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Charyagiti – The Charyacharyavinishcha, generally referred to as charyagiti, were composed by

Buddhist monks or saints between the 7th to 12th centuries. Searching for Buddhist chronicles,
Haraprasad shastri discovered the manuscript of Charyacharyavinishcha in 1907, making this
the most ancient extant text of bangle language and song.

The origin of the Bengali music can be traced in the musical compositions and phrases having
musical contant. The Vajra, a kind of poetic compositions, used to be sung by Buddhists of
Vajrayani group. Another group called Shahjahani Buddhists used to sung Charys in classical
melodies and rhythms. Sometimes one or two stringed musical instruments and drums used to
accompany these musical performances but there is no definite evidence as to what these
instruments looked like. In these songs the Buddhist saints of that time discussed the various
ways of transcending the earthly pains and sufferings. In contemporary social customs and
practices they discussed various mystic principles and experiences. The primary theme of these
songs was the mystic quest for the ultimate truth. To make this abstract theme understandable to
common man, the composers took resort to images and symbols. The use of metaphors and
allegory was compensated by the simplicity of language and words. In these songs we find vivid
description of contemporary social atmosphere.

The Charyagiti were sung in a number of ragas, such as patmanjari, mallari, gurjari, kamod,
bhairabi etc. Musical accompaniment was provided by the pataha or dhol and ektara. The
Charyagitis are mainly devotional songs of Buddhist sahajiyas and spread in Bengal during the
region of the Pala kings. The charyapada ( charyapada and charyagiti are synonymous, but the
former term is used to refer to the poems as literature and the latter to refer to the lyrics as song)
and Dohakos (the oldest manuscript discovered by Sastri) provide the names of many Bangali
acharyas as luipa, Hadipa, Khanapa etc. The rhythmic and metaphorical charyas are written in
what is referred to as sandhya bhasa. The object of these songs was to spread the ideas of the
sahajiya Buddhist saints.

Gitagovinda : One of the most remarkable contributions to music was jaydev’s Gitagovinda,
written in Sanskrit, in the 12th century. Jaydev was the court poet of king laksmanasena. These
verses, inspired by the story of Radha and Krishna, are a beautiful combination of words and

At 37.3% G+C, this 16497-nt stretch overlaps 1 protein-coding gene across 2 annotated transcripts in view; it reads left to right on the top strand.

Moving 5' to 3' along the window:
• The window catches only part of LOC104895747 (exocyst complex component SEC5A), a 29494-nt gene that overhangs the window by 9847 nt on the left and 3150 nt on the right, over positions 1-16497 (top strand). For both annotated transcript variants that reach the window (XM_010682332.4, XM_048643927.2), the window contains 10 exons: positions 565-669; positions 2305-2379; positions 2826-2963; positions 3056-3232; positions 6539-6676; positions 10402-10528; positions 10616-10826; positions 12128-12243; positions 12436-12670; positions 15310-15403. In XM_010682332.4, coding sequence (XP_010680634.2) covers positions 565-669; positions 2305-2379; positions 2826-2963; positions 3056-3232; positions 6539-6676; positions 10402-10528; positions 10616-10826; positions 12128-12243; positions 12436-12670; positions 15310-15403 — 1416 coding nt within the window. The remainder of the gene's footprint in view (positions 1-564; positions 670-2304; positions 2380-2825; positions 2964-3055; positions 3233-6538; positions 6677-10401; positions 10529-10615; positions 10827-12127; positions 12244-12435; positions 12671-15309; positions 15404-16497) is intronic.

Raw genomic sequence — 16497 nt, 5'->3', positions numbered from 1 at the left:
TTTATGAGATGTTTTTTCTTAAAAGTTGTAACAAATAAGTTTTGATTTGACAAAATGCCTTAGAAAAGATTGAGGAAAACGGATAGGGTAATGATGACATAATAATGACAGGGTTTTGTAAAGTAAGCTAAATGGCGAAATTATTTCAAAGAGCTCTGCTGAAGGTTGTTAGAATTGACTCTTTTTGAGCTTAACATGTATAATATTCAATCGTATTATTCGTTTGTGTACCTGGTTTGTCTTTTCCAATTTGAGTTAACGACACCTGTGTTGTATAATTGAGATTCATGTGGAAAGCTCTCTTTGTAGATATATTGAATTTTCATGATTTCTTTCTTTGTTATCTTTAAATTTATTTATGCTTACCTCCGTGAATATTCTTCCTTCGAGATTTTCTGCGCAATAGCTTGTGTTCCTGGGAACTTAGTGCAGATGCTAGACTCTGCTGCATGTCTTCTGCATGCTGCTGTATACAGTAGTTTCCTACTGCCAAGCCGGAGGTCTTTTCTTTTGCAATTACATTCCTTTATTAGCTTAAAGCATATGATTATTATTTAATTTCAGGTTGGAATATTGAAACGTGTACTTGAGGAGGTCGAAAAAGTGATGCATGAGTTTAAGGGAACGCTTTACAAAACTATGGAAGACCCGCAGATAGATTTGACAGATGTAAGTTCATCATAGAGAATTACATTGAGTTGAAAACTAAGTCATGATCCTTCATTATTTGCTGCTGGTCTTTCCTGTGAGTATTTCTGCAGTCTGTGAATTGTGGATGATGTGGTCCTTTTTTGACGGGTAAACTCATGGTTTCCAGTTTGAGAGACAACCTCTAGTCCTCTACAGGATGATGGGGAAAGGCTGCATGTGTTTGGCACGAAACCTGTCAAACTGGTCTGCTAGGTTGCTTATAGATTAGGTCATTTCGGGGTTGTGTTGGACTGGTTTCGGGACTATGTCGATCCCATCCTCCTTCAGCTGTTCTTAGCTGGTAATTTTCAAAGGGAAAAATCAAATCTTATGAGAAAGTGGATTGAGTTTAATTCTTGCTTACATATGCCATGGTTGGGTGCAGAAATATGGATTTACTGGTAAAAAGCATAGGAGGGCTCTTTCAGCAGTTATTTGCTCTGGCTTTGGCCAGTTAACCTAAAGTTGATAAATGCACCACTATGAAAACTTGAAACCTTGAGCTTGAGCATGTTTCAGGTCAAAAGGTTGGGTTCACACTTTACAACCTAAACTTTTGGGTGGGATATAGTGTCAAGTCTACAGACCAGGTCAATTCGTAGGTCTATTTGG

music. Gitagovinda is a dramatic poem, containing songs and dialogue of the three main
characters, Radha, Krishna and Sakhi, Radha’s female companion. Gitagovinda 12 cantos and 24
songs. However, the essence of the poem lies in these 24 songs, which are sun in different regas
such as malavagauda, basanta, ramkiri, malva, vibhas etc. The following tals are used: rupak,
nihsar, yati, ektal and astatal. In Gitagovinda there were two main singing style: dhrupadanga
and kirtananga. Dhrupadanga was the ancient classical style of singing and was accompanied by
the pakhwaj. Kirtananga was melody-based and was accompanied by the dhol or mridangam.
Originally, Gitagovinda was mainly sung in dhrupadanga. Through the influence of Sri
chaitanya, it started being sung in the form of kirtan. As a result, the verses of Gitagovinda
turned into kirtan. In this way Bangla kirtan was deeply influenced by Gitagovinda.

Nathgiti : The nathgiti written to describe the greatness of Nath gurus, followers of Goraksanath,
are the contemporary with the charyapadas. There were two main strains of nathgiti: Minchetan
or goraksavijay, which focus on Goraksanath, and the songs variously known as king
Manikchandra’s songs, or Maynamati’s songs, or gopichandrer gan, which focus on
Manikchandra. The songs of Goraksanath narrate the feats of Goraksanath and describe how
Goraksanath rescued his master, Minanath. The other strain narrates the legend of king
Manikchandra and Queen Maynamati and of how their son, Gopichandra, became a saint.
Possibly, nathgiti was sung in a mixture of song, dance and recitation, in the manner of panchali.
It may be noted that the story of Maynamati and Gopichandra is also known as Gopichandra’s